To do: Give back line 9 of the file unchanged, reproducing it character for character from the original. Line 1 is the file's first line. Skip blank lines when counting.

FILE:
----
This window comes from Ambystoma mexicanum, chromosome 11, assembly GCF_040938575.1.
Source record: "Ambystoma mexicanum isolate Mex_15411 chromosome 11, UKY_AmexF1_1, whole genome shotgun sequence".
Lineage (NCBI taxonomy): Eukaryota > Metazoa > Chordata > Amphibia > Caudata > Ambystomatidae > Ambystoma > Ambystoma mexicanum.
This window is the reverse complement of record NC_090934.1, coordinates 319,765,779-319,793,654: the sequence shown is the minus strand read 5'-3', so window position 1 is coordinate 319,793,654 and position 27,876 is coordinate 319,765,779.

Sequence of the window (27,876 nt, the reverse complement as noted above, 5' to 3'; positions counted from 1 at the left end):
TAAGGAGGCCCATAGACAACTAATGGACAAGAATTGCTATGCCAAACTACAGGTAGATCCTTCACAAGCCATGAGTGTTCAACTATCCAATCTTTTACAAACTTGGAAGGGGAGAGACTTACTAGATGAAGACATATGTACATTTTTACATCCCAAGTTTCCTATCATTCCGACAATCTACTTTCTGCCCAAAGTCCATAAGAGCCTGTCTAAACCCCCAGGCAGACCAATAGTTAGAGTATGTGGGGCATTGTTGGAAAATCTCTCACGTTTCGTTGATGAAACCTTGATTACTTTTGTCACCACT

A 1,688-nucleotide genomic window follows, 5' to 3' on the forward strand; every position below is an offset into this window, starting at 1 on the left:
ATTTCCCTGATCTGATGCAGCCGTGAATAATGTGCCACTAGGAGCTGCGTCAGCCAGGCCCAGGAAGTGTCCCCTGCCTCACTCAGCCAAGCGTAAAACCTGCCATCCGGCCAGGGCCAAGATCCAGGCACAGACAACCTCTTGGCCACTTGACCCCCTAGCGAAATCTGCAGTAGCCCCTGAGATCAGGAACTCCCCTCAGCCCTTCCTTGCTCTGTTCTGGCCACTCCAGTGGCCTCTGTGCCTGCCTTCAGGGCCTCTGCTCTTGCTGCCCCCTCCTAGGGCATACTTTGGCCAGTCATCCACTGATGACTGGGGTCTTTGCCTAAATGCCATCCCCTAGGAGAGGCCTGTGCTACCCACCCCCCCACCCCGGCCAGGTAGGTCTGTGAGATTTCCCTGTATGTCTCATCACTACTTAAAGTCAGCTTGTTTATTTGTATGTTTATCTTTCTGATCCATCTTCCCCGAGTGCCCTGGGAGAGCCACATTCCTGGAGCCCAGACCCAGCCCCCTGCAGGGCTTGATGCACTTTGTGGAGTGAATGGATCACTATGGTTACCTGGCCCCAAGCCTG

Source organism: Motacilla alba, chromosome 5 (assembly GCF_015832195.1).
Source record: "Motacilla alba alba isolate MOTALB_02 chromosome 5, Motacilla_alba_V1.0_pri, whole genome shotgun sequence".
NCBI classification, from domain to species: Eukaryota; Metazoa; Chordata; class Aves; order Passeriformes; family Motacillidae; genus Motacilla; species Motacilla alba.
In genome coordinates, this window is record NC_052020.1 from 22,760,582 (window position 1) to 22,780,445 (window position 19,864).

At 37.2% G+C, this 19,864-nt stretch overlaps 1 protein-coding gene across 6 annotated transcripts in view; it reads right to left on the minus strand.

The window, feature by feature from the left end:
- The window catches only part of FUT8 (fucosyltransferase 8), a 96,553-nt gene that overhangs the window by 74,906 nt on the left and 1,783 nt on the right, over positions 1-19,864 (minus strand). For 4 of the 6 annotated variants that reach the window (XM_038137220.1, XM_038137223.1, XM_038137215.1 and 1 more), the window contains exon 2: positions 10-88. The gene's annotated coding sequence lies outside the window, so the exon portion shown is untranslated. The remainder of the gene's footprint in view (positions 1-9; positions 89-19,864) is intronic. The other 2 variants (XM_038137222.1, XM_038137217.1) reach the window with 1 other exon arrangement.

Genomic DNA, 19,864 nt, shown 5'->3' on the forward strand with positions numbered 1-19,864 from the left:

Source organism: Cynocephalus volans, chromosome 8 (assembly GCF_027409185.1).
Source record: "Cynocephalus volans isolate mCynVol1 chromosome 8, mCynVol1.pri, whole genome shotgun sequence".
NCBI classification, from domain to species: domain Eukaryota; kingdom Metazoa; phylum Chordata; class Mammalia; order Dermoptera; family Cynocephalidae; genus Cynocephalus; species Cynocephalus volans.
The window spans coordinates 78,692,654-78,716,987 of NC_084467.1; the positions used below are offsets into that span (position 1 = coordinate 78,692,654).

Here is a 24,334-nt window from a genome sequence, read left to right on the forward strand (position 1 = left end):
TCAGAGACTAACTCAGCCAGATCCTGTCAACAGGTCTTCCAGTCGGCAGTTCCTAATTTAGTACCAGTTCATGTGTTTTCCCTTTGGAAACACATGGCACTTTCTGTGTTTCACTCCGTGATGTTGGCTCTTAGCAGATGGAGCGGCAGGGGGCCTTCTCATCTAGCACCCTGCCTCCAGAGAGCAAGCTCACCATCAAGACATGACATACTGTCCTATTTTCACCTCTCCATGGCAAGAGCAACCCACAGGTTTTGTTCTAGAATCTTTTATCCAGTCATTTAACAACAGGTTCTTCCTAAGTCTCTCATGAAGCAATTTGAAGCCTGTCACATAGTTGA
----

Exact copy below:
Source organism: Motacilla alba, chromosome 5 (assembly GCF_015832195.1).